Gruppo GFT's 3-Volume Apparel Arts Set.
Aficionados of the men's trade magazine Apparel Arts will already know just how highly sought after the original issues are. Prices range in value anywhere from $150 to $500 per issue, depending on condition and vintage. Published beginning in 1931, Apparel Arts eventually morphed into GQ by the late 1950's - with the over-sized, hardcover issues from the 1930s apparently commanding the highest prices.
In 1991, the Italian clothing conglomerate Gruppo GFT published a 3-volume set which reproduced some of the original writing and artwork featured in Apparel Arts. The first book in the set also features original essays on the golden age of men's style from writers such as G. Bruce Boyer, among others. Unfortunately, these contributions are in Italian - and, I'm sorry to admit, my knowledge of that language is essentially zero.
Some of the exquisite reprinted artwork from Lawrence Fellows.
My understanding, after speaking with Mr. Boyer and others on this subject, is that the 3-volume set was never actually produced for sale. A small set of anywhere from 500 to 1000 copies were printed and distributed to friends, customers, clients, etc. Which perhaps explains why this set might be even harder to find than original issues of Apparel Arts.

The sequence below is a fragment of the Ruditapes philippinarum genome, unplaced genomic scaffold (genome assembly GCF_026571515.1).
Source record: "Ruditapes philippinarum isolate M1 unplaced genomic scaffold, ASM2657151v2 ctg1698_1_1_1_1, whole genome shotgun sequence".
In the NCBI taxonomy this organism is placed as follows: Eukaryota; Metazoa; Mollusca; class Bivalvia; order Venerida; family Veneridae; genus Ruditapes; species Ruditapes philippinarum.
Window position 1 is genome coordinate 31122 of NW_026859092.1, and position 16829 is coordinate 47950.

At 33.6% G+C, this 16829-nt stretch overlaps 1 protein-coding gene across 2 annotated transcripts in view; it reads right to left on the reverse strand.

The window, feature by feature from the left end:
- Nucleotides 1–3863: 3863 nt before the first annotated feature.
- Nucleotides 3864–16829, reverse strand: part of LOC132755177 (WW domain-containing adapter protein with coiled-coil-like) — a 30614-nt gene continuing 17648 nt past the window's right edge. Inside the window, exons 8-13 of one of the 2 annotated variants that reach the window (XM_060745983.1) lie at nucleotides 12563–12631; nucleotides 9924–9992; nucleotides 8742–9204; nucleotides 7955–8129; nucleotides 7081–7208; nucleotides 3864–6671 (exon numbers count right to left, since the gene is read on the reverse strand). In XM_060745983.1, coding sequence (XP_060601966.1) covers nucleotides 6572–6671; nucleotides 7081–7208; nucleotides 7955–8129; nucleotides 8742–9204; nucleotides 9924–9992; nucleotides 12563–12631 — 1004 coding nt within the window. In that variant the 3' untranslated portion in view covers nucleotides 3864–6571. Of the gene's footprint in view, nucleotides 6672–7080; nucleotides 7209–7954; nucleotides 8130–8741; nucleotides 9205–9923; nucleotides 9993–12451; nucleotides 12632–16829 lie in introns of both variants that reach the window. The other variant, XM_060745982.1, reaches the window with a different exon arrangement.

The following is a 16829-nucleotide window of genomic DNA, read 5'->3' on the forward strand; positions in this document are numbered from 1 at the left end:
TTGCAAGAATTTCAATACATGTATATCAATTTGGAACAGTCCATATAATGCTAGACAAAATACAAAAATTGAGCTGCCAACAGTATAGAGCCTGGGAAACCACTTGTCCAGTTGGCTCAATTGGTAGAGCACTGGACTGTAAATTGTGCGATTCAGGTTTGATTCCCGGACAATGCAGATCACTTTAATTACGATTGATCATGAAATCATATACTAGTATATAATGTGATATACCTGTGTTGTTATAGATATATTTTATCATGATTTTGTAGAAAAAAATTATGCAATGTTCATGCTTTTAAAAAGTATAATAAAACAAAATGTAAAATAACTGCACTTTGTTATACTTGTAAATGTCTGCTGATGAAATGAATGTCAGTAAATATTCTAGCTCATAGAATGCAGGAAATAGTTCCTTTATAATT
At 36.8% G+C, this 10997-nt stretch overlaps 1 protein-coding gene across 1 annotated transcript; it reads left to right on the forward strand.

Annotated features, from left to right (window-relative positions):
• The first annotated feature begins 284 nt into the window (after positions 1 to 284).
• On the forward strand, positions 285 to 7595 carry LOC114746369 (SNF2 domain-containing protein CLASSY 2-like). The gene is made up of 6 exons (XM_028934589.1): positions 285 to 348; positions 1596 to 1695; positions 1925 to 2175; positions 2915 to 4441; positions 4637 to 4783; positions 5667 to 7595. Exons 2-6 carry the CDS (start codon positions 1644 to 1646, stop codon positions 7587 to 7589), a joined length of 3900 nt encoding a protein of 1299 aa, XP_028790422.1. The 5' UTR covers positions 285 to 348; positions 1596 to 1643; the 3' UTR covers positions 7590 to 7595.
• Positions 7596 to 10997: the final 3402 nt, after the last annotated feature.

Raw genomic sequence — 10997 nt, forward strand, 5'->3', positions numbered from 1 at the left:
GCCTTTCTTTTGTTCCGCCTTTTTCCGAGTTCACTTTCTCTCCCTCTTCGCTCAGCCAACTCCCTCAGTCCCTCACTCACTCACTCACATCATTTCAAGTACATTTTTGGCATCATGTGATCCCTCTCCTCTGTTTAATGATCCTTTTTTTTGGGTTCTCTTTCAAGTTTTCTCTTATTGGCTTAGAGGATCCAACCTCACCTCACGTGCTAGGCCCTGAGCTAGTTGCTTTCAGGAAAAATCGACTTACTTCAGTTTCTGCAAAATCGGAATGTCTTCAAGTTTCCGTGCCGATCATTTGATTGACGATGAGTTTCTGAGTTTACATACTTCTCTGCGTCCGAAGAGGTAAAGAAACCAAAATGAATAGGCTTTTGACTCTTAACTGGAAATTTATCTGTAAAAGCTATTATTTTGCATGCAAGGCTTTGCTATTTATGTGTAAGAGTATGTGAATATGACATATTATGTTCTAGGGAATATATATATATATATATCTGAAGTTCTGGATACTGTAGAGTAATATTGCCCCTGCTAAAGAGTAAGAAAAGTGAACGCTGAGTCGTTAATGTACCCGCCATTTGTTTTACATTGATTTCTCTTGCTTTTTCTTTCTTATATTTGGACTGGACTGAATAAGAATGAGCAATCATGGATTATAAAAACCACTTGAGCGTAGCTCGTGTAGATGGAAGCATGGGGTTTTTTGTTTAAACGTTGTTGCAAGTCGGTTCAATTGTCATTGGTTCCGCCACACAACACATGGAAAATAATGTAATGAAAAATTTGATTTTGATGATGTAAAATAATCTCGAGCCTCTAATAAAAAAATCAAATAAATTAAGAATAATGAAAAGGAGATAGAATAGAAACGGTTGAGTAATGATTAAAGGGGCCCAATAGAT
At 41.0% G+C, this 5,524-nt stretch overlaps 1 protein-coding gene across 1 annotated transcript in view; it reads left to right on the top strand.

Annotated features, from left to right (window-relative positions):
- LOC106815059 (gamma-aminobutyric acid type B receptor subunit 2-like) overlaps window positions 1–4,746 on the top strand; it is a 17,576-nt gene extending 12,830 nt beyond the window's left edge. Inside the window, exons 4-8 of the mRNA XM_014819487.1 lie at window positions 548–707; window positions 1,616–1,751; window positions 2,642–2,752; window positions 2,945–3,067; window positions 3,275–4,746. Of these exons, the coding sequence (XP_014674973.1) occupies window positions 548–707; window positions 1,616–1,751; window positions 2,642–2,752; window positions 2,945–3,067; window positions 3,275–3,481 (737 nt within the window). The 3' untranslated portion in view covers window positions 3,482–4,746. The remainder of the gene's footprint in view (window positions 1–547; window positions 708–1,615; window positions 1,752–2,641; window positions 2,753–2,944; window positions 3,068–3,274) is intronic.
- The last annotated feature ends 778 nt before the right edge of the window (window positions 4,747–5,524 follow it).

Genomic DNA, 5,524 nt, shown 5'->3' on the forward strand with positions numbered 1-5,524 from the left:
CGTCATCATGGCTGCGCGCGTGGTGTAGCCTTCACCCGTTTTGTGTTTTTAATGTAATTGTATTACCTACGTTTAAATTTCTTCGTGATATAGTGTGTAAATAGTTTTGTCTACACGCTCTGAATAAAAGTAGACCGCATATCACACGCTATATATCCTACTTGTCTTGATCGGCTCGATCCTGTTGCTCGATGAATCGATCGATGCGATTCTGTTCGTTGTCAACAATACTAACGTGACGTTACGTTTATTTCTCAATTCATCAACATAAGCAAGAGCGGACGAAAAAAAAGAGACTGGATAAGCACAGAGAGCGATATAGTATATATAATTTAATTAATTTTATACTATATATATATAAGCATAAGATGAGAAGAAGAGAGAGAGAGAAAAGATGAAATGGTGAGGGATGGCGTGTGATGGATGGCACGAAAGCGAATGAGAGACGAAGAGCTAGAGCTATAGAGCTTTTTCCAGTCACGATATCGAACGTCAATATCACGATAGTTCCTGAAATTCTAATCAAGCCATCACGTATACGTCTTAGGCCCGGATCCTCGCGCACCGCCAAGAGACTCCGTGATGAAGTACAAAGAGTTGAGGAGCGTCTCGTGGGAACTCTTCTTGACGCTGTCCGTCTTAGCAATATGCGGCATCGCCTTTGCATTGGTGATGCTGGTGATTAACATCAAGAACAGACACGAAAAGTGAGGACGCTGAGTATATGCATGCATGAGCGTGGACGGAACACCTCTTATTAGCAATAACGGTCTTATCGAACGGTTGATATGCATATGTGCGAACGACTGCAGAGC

I recently made the acquaintance of a rare books collector who owns a complete set of Apparel Arts issues, among many other scarce books and magazines including this 3-volume set. Fortunately, or perhaps unfortunately for my wallet, this collector also has duplicates of some of these rare pieces, and he has been quite generous and gracious in his willingness to part with some of these treasures. And so it came to be that, after searching high and low for some time, I am now the proud owner of what appears to be a pristine 3-volume set.
The first volume is essentially a compilation of some of Apparel Arts' greatest hits, so to speak. The second volume focuses on an article whose subject is the men's store of the future, as imagined from the vantage point of the 1930s. That being said, the artistic renditions bear a striking resemblance to the Barneys Flagship store on Fifth Avenue. Finally, the third volume is a reproduction of the 1934 Summer issue.
The reprinted Apparel Arts pages are quite well done, to be sure - the colors, in particular, are quite vibrant. There are also pull-out full spread pages that are beautiful to behold. About the only negative that I can think of is that the original issues included actual fabric swatches with certain advertisements. And it really is quite amazing to feel the texture of the suit or overcoat fabric, even after 80 years or so. But I don't mean to nitpick - this 3-volume set is an amazing artistic accomplishment unto itself.
One of the oversized pull-out pages featuring more sartorially inclined artwork.